1916 – Anzac Day commemorated for the first time, on the first anniversary of the landing at Anzac Cove.

1920 – At the San Remo conference, the principal Allied Powers of World War I adopt a resolution to determine the allocation of Class “A” League of Nations mandates for administration of the former Ottoman-ruled lands of the Middle East.

1938 – U.S. Supreme Court delivers its opinion in Erie Railroad Co. v. Tompkins and overturns a century of federal common law.

1939 – DC Comics publishes its second major superhero in Detective Comics #27; he is Batman, one of the most popular comic book superheroes of all time.

1943 – The Demyansk Shield for German troops in commemoration of Demyansk Pocket is instituted.

1944 – The United Negro College Fund is incorporated.

1945 – Elbe Day: United States and Soviet troops meet in Torgau along the River Elbe, cutting the Wehrmacht of Nazi Germany in two, a milestone in the approaching end of World War II in Europe.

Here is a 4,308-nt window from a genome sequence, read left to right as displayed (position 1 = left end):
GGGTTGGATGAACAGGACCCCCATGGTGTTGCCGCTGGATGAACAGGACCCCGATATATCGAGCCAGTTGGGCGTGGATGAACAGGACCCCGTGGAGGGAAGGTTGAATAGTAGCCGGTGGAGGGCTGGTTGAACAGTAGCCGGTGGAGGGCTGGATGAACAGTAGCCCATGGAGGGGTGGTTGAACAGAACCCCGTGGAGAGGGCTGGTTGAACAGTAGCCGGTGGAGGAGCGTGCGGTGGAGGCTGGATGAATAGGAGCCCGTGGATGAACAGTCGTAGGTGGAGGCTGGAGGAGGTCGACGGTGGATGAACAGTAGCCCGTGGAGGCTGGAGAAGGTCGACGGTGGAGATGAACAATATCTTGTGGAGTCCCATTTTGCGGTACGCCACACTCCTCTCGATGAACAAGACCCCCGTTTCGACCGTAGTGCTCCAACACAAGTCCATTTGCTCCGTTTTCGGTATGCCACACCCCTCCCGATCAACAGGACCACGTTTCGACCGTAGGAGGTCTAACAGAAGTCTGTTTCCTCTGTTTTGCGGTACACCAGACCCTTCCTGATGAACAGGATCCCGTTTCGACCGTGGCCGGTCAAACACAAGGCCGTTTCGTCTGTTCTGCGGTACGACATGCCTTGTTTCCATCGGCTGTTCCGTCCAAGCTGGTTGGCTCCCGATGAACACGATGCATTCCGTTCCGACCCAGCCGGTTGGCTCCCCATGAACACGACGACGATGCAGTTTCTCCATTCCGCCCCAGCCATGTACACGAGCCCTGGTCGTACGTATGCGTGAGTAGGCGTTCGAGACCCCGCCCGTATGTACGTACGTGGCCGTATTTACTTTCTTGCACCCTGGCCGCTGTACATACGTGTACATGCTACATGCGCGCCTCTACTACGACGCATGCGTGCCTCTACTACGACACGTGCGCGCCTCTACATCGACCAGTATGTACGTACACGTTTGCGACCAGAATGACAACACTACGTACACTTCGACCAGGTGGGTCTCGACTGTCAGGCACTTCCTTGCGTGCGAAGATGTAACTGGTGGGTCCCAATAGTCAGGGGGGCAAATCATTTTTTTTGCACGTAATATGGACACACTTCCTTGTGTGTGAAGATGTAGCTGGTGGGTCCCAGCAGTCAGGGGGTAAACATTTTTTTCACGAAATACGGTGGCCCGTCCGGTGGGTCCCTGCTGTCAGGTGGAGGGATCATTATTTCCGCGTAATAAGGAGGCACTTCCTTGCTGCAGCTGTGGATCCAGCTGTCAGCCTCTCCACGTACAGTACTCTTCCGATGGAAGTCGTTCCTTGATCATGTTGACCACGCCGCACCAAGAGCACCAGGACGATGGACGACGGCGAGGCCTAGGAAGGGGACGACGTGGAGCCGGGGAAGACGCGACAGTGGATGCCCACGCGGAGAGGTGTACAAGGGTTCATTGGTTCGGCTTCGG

1945 – The Nazi occupation army surrenders and leaves Northern Italy after a general partisan insurrection by the Italian resistance movement; the puppet fascist regime dissolves and Benito Mussolini tries to escape.

This day is taken as symbolic of the Liberation of Italy.

1945 – Fifty nations gather in San Francisco, California to begin the United Nations Conference on International Organizations.

1945 – Last German troops retreat from Finland’s soil in Lapland, ending the Lapland War. Military acts of Second World War end in Finland.